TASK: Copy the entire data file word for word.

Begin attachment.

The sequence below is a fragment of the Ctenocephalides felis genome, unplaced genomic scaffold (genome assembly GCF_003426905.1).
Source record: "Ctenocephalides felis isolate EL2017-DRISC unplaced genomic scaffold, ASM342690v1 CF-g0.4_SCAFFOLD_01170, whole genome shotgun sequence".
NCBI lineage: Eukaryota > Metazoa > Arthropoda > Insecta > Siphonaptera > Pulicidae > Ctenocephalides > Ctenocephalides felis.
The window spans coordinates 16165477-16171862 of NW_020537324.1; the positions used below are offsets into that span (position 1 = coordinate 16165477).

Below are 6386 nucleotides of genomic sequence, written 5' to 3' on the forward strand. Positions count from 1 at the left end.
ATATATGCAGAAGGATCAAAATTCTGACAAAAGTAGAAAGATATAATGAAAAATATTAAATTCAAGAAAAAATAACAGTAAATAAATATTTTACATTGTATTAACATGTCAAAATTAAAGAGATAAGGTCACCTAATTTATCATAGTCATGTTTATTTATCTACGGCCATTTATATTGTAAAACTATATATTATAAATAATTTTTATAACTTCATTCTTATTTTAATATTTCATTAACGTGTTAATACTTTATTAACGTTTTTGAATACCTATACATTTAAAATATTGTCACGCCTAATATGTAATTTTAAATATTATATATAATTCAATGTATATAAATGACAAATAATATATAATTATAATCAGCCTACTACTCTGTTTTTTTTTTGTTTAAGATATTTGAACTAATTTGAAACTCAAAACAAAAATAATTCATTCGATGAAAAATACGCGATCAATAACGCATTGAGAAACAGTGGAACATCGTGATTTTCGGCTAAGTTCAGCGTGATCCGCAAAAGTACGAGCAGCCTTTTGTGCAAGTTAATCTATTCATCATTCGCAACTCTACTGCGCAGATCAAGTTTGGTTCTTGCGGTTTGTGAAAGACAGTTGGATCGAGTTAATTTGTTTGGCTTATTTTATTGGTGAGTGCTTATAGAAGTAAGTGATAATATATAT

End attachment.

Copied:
The sequence below is a fragment of the Ctenocephalides felis genome, unplaced genomic scaffold (genome assembly GCF_003426905.1).
Source record: "Ctenocephalides felis isolate EL2017-DRISC unplaced genomic scaffold, ASM342690v1 CF-g0.4_SCAFFOLD_01170, whole genome shotgun sequence".
NCBI lineage: Eukaryota > Metazoa > Arthropoda > Insecta > Siphonaptera > Pulicidae > Ctenocephalides > Ctenocephalides felis.
The window spans coordinates 16165477-16171862 of NW_020537324.1; the positions used below are offsets into that span (position 1 = coordinate 16165477).

Below are 6386 nucleotides of genomic sequence, written 5' to 3' on the forward strand. Positions count from 1 at the left end.
ATATATGCAGAAGGATCAAAATTCTGACAAAAGTAGAAAGATATAATGAAAAATATTAAATTCAAGAAAAAATAACAGTAAATAAATATTTTACATTGTATTAACATGTCAAAATTAAAGAGATAAGGTCACCTAATTTATCATAGTCATGTTTATTTATCTACGGCCATTTATATTGTAAAACTATATATTATAAATAATTTTTATAACTTCATTCTTATTTTAATATTTCATTAACGTGTTAATACTTTATTAACGTTTTTGAATACCTATACATTTAAAATATTGTCACGCCTAATATGTAATTTTAAATATTATATATAATTCAATGTATATAAATGACAAATAATATATAATTATAATCAGCCTACTACTCTGTTTTTTTTTTGTTTAAGATATTTGAACTAATTTGAAACTCAAAACAAAAATAATTCATTCGATGAAAAATACGCGATCAATAACGCATTGAGAAACAGTGGAACATCGTGATTTTCGGCTAAGTTCAGCGTGATCCGCAAAAGTACGAGCAGCCTTTTGTGCAAGTTAATCTATTCATCATTCGCAACTCTACTGCGCAGATCAAGTTTGGTTCTTGCGGTTTGTGAAAGACAGTTGGATCGAGTTAATTTGTTTGGCTTATTTTATTGGTGAGTGCTTATAGAAGTAAGTGATAATATATAT